It's been more than a century since women first competed in the 1900 Paris Olympic Games, where participation was limited to 19 women in two sports. The 2012 Games marked the first time women outnumbered men on Team USA. And the number of Olympic women who are moms has risen as well. Here's a look back at the fearless females who have gotten us to where we are today.
Olympic Games: 1900, Paris
Not only was 1900 the first Olympic Games to include women, but it was also the first and only time a mother and daughter have competed in the same sport. While golfer Margaret Abbott was the first female American to take home a gold medal, her mother, mother of three Mary Perkins Ives Abbott (who came in seventh place in the same event), could be considered to be the first American Olympic mom.
Olympic Games: 1936, Berlin; 1948, London
In 1936, Fanny Blankers-Koen—at the time, dubbed "The Flying Housewife"—finished sixth in the high jump at 18. Unfortunately, WWII sidelined her promising Olympic career for 12 years. When the Games returned in 1948, everyone underestimated the 30-year-old mother, but she earned three individual gold medals on the track and anchored the Dutch 4x100 relay, winning gold. No other female track-and-field competitor since has earned four gold medals in a single Olympics.
Olympic Games: 1952, Helsinki; 1956, Melbourne
While most pregnant women would be kicking up their feet at three-and-a-half months, Juno Irwin (pictured, second from left) was diving headfirst into the pool, taking home bronze in 10-meter platform diving while pregnant with a second child. Four years later, she was back at it again, nabbing a silver medal in the same event at the 1956 Melbourne Games. Juno retired in 1960, mom of five with plenty to celebrate.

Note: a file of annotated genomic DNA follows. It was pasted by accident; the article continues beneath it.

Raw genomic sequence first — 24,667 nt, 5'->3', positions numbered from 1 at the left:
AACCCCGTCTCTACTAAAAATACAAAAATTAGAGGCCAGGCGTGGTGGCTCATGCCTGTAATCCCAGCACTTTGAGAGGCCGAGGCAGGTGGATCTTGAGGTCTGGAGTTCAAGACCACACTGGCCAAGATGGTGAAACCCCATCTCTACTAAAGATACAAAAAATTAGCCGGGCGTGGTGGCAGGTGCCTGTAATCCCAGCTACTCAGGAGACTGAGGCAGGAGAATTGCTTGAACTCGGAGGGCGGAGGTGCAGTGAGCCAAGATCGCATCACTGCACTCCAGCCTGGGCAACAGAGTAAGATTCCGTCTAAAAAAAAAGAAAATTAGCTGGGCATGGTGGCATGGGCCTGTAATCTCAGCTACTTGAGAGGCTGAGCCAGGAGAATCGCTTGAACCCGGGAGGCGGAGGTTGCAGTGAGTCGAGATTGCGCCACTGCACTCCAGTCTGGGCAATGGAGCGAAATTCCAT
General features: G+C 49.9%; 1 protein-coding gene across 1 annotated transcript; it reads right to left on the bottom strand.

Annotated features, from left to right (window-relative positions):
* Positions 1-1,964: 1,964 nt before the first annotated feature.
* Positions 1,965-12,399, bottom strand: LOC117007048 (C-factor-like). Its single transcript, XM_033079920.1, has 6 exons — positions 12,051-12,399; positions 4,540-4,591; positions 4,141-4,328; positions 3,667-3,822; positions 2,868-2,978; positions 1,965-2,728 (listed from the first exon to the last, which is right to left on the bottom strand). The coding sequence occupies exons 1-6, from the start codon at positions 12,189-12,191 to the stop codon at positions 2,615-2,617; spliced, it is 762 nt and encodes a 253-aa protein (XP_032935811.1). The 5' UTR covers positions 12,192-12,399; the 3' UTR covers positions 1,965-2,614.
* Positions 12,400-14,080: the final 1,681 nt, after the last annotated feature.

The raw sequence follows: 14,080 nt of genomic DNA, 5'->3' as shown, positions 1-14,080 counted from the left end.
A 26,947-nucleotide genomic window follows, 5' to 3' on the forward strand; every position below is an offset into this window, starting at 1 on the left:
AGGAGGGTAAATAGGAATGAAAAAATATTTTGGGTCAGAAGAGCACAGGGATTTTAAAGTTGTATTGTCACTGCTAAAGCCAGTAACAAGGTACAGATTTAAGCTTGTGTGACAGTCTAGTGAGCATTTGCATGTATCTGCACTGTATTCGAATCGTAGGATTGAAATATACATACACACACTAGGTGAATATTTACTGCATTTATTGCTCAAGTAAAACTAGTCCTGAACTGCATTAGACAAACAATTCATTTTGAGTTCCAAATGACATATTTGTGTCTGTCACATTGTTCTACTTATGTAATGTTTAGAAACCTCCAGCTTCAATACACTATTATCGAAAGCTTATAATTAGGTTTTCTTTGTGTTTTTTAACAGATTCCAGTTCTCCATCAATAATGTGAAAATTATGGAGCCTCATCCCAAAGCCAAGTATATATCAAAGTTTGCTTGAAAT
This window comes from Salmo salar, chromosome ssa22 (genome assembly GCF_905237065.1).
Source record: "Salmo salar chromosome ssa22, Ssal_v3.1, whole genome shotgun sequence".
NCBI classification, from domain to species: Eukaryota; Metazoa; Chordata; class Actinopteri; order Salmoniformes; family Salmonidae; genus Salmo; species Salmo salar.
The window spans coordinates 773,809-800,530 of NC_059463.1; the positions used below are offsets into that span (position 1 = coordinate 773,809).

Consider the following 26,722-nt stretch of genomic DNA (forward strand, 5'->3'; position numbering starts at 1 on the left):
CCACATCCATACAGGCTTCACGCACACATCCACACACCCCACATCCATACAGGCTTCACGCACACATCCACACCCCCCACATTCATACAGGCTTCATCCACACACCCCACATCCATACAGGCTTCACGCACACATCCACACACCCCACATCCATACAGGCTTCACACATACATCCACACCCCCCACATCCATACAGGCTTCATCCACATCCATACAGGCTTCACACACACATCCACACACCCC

Olympic Games: 1956, Melbourne; 1960, Rome
In the 1956 Olympics, American track-and-field competitor Wilma Rudolph took home the bronze with her team in the 4x100 relay. And while pre-motherhood served her just fine, it would seem becoming a mom only helped her running career. She had a daughter in 1958 and proceeded to take home three gold medals in the 1960 Rome Games, becoming the only American woman to accomplish that feat at the time.
Olympic Games: 1964, Tokyo; 1968, Mexico City; 1972, Munich; 1976, Montreal
Irena was a Polish superstar sprinter before she became a mom, grabbing gold, silver and bronze medals at the '64 Tokyo and '68 Mexico City Games. Her first son, Andrew, was born in 1970, but motherhood didn't slow her down a bit. She went on to score a bronze medal in the '72 Olympics and gold in the 400-meter in '76.
Photo courtesy of Sporting-Heroes.net
Olympic Games: 1984, Los Angeles; 1988, Seoul; 1992, Barcelona
American track-and-field star Evelyn Ashford followed up her double gold-medal-winning performance in the 1984 Los Angeles Olympics with a terrific encore: a daughter born the following year. By the '88 Seoul Games, she was ready, earning gold and silver, finishing her Olympic career with one more gold in Barcelona. To put the icing on the cake, Evelyn was inducted into the National Track and Field Hall of Fame.
Olympic Games: 1992, Barcelona; 1996, Atlanta; 2000, Sydney; 2008, Beijing
As long as Khatuna Lorig has been an Olympian, she has been a mom; she was carrying her son during the Barcelona Games in 1992, where she took home bronze. In 2008, Lorig even carried the U.S. flag during the Beijing Opening Ceremonies. Still, she told the Huffington Post that becoming a mom to son Levon, now 19, was the bigger honor.